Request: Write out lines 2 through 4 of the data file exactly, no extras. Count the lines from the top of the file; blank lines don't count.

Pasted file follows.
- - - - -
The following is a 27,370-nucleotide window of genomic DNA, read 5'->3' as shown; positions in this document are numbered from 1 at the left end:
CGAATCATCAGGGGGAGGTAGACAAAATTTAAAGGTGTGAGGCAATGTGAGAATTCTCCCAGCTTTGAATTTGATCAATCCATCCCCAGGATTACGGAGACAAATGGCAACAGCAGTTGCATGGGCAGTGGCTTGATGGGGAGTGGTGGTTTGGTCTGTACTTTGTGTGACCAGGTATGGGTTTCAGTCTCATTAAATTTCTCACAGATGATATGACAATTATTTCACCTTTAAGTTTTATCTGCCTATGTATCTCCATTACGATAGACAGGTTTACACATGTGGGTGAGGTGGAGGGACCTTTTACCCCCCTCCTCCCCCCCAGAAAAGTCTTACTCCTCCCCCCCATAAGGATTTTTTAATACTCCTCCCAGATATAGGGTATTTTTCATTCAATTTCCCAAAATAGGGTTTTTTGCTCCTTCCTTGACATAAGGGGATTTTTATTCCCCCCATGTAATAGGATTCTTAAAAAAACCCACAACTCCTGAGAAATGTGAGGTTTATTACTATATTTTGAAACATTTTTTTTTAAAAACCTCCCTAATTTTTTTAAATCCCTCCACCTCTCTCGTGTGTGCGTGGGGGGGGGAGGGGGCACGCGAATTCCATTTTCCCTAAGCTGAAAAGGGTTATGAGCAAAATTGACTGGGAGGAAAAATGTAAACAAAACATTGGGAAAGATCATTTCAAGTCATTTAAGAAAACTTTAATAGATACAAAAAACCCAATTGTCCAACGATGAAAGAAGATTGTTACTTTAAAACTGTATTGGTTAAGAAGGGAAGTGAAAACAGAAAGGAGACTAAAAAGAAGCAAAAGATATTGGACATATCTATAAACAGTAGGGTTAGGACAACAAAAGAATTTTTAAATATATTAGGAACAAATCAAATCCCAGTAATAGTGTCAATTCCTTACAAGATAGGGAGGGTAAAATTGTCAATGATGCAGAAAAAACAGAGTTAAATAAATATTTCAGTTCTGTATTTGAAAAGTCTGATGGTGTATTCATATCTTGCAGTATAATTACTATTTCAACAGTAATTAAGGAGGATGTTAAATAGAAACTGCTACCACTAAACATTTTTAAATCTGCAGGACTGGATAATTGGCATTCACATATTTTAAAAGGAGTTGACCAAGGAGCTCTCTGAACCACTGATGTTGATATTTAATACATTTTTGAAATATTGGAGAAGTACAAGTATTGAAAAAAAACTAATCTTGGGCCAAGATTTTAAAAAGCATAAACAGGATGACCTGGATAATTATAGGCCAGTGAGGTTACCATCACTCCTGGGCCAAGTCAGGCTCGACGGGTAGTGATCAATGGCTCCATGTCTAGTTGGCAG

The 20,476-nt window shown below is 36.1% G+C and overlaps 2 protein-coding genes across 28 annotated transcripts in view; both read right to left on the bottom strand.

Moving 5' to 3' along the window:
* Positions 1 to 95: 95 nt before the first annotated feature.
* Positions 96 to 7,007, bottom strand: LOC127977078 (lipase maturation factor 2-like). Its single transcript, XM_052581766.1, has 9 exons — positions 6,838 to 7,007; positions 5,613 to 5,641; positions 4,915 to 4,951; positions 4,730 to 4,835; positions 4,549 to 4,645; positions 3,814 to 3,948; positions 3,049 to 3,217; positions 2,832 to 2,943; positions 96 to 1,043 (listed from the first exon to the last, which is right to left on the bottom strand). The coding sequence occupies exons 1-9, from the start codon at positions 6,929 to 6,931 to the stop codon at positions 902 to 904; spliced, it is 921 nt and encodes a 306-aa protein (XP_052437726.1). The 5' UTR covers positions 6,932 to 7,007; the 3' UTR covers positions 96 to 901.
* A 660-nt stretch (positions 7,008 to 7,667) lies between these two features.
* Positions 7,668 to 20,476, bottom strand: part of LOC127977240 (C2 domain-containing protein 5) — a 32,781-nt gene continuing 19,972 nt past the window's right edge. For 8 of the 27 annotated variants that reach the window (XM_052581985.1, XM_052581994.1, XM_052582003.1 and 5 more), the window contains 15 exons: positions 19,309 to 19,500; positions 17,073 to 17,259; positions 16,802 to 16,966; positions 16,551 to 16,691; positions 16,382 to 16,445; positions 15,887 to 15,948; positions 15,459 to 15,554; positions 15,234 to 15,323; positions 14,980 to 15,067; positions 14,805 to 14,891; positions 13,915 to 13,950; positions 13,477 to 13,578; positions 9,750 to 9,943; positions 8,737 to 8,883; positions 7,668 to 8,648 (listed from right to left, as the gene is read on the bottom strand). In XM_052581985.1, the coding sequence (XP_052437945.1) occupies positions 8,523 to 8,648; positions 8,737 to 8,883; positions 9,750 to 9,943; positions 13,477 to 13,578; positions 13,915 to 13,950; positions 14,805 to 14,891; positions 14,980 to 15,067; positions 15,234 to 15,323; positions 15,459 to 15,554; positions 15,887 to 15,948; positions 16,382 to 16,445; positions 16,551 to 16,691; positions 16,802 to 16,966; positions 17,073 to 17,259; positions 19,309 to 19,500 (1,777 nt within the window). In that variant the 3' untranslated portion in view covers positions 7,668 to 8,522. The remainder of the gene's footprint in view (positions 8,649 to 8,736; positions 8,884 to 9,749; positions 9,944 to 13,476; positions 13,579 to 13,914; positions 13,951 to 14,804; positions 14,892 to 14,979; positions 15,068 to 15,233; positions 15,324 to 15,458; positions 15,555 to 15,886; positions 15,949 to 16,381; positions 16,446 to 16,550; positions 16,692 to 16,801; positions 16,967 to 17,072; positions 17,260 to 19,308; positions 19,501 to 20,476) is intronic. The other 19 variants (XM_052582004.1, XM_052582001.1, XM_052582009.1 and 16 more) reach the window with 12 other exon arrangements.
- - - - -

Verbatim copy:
CGAATCATCAGGGGGAGGTAGACAAAATTTAAAGGTGTGAGGCAATGTGAGAATTCTCCCAGCTTTGAATTTGATCAATCCATCCCCAGGATTACGGAGACAAATGGCAACAGCAGTTGCATGGGCAGTGGCTTGATGGGGAGTGGTGGTTTGGTCTGTACTTTGTGTGACCAGGTATGGGTTTCAGTCTCATTAAATTTCTCACAGATGATATGACAATTATTTCACCTTTAAGTTTTATCTGCCTATGTATCTCCATTACGATAGACAGGTTTACACATGTGGGTGAGGTGGAGGGACCTTTTACCCCCCTCCTCCCCCCCAGAAAAGTCTTACTCCTCCCCCCCATAAGGATTTTTTAATACTCCTCCCAGATATAGGGTATTTTTCATTCAATTTCCCAAAATAGGGTTTTTTGCTCCTTCCTTGACATAAGGGGATTTTTATTCCCCCCATGTAATAGGATTCTTAAAAAAACCCACAACTCCTGAGAAATGTGAGGTTTATTACTATATTTTGAAACATTTTTTTTTAAAAACCTCCCTAATTTTTTTAAATCCCTCCACCTCTCTCGTGTGTGCGTGGGGGGGGGAGGGGGCACGCGAATTCCATTTTCCCTAAGCTGAAAAGGGTTATGAGCAAAATTGACTGGGAGGAAAAATGTAAACAAAACATTGGGAAAGATCATTTCAAGTCATTTAAGAAAACTTTAATAGATACAAAAAACCCAATTGTCCAACGATGAAAGAAGATTGTTACTTTAAAACTGTATTGGTTAAGAAGGGAAGTGAAAACAGAAAGGAGACTAAAAAGAAGCAAAAGATATTGGACATATCTATAAACAGTAGGGTTAGGACAACAAAAGAATTTTTAAATATATTAGGAACAAATCAAATCCCAGTAATAGTGTCAATTCCTTACAAGATAGGGAGGGTAAAATTGTCAATGATGCAGAAAAAACAGAGTTAAATAAATATTTCAGTTCTGTATTTGAAAAGTCTGATGGTGTATTCATATCTTGCAGTATAATTACTATTTCAACAGTAATTAAGGAGGATGTTAAATAGAAACTGCTACCACTAAACATTTTTAAATCTGCAGGACTGGATAATTGGCATTCACATATTTTAAAAGGAGTTGACCAAGGAGCTCTCTGAACCACTGATGTTGATATTTAATACATTTTTGAAATATTGGAGAAGTACAAGTATTGAAAAAAAACTAATCTTGGGCCAAGATTTTAAAAAGCATAAACAGGATGACCTGGATAATTATAGGCCAGTGAGGTTACCATCACTCCTGGGCCAAGTCAGGCTCGACGGGTAGTGATCAATGGCTCCATGTCTAGTTGGCAG

The 20,476-nt window shown below is 36.1% G+C and overlaps 2 protein-coding genes across 28 annotated transcripts in view; both read right to left on the bottom strand.

Moving 5' to 3' along the window: